One of the strangest parties we ever held—on paper at least; the night actually exceeded our expectations—had to be the unofficial CMJ soiree we hosted at Glasslands five years ago. In typical one-night-only fashion, it featured live performances from MGMT and Yeasayer and DJ sets from Holy Ghost!, The Rapture and Justin Broadrick. You read that last part right: the guy responsible for Godflesh, Jesu, Techno Animal and countless other projects of the experimental/extreme variety agreed to hustle over the Williamsburg Bridge after Hydra Head’s showcase and spin his favorite drum & bass sides for us. Better yet, the guy could actually beat match and blend his records better than many of the Serato jockeys who get paid to do the same thing full-time.
So between that one-night-only display of his DJ skills—something he first sharpened while touring with Techno Animal in the late ’90s—and the simple fact that Broadrick is one of our favorite underground artists ever, we’re psyched to say that he’s shared a special Needle Exchange mix that reveals some of the main influences on his new JK Flesh project. We’re pretty sure this is the first and last time you’ll hear a Dizzee Rascal instrumental bump heads with a Godflesh remix…
Nico and Fierce, “Input”
A prime example of the drum & bass style from the mid-to-late ’90s that is central to the JK Flesh sound, which here, like all the drum & bass in this mix, is slowed down. I DJ’d this track—one of the finest examples of the sound the legendary No U Turn label released in the mid ’90s—on 33rpm instead of the intended 45rpm at a small but hip club in NYC around 1996. Downstairs, Dmitry from Deee-lite was spinning; apparently he came up to see what the commotion was with this sound emanating from the upstairs of the club! Drum & bass slowed down to around 145 BPM as opposed to the intended 170+ BPM was always something that captured both myself and Kevin Martin (The Bug, King Midas Sound) when we worked together as Techno Animal. We also went on to DJ drum & bass at these slow motion tempos on tours across Europe.
This mix mostly contains DnB. A tiny selection of some of the tracks that informs both the texture, filth and dub in the JK Flesh project, there would be little point for me to play an endless selection of my favourite dub reggae songs, since its the way purveyors of DnB twisted up dub that influences JK Flesh the most.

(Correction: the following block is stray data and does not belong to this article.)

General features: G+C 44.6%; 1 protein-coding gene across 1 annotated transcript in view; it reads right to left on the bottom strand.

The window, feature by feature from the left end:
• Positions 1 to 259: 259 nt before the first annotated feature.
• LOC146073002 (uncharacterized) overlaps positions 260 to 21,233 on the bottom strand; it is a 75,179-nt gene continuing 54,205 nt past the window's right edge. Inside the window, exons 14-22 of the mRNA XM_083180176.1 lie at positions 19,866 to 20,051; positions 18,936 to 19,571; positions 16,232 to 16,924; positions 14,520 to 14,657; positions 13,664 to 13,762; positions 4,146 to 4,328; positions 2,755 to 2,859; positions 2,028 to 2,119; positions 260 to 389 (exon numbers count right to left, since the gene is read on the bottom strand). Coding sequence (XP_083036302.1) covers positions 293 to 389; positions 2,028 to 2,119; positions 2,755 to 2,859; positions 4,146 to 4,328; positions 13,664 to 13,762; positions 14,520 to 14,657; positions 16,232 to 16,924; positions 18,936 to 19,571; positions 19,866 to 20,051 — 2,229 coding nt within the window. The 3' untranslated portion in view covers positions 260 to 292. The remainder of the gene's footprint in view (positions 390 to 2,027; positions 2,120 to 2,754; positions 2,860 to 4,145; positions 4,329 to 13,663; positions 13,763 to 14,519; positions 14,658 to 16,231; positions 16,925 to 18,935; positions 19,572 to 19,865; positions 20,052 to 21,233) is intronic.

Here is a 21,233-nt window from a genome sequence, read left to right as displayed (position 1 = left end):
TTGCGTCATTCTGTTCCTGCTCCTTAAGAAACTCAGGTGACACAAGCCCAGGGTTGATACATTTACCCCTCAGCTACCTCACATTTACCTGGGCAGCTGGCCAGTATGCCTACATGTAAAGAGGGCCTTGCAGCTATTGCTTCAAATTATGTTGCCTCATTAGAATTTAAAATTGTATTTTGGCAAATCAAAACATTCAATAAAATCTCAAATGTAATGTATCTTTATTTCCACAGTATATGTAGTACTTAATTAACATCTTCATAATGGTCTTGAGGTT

Dillinja, “Violent Killa”
I could pick too many tracks from Dillinja, all endlessly influential. My favorite producer of filthy bass and cutting breakbeats, absolutely direct, textures unlike any, the ultimate DnB producer, who also owns one of the ultimate sound systems—the Valve sound system.
The Leichenschrei album from SPK has influenced countless projects of mine. Far ahead of its time, this is where a lot of the industrial sounds and textures are derived from—this atmosphere. I couldn’t pick from what is too many rhythm based and inspirational Throbbing Gristle tracks, so I omitted them!
Jeff Mills, “Phase 4″
The early techno from Jeff Mills is highly influential on the JK Flesh sound—maximal yet paradoxically minimal too.
This track defined the slow reductionist approach to drum ‘n’ bass that excited me about the concept of dubstep initially. I could’ve picked so many from this period; this one’s a classic.
Digital, “Lower Depths”
There’s too many artists named Digital out there. There’s only ever been one for me, though; he was a protege of Photek for some time. This track was on one of Photek’s imprints, and follows a similar trajectory but with less showmanship, and more mood and texture. Deep and dark, there is quite simply too many greats to pick from this artist that shape the sound of JK Flesh.
Dizzee Rascal, “Vexed (Instrumental)”
This first single from Dizzee Rascal, upon initial release, was storming—grime in all its glory; more primitive than a lot of the garage that came before it; hard, minimal and abstract; almost early Wu-Tang like in its sinister abstraction coupled with hard beats.
Godflesh, “Witchhunt (Tyrant Remix)”
What we’d done previously with Godflesh, especially when we incorporated hip-hop beats and breaks, is ultimately why I use guitars in the JK Flesh project.
Genoforce, “The Germ”
Whether it be at the slowed-down tempo it is here or its intended tempo, the bass textures in JK Flesh are directly inspired by the sounds in this track, and many similar ones from this period, circa 1997-98.
Techno Animal (F/ EL-P and Vast Aire), “We Can Build You”
What Kevin Martin and I achieved musically as Techno Animal, and the fact that we ceased to work together with the project in 2003, is conversely the main reason my JK Flesh project exists.
Dark Soldier, “Dark Soldier (Twisted Anger Remix)”
Another fine example of influential DnB, slowed down, of course.
Cabaret Voltaire, “Voice of America”
Cabaret Voltaire, around this period, has stuck with me ever since I was first exposed to them as a kid. I first heard this track through John Peel, on a tiny mono radio, the night before school—life-changing sounds. Again, a huge influence, genuine industrial music. Vocals and the way the Cabs effected them are a direct influence on the way I use my vocals in the JK Flesh project—utterly mutated, utterly fucked.
JK Flesh’s new split LP with Prurient, ‘Worship is the Cleansing of Imagination’, is available now through Hydra Head.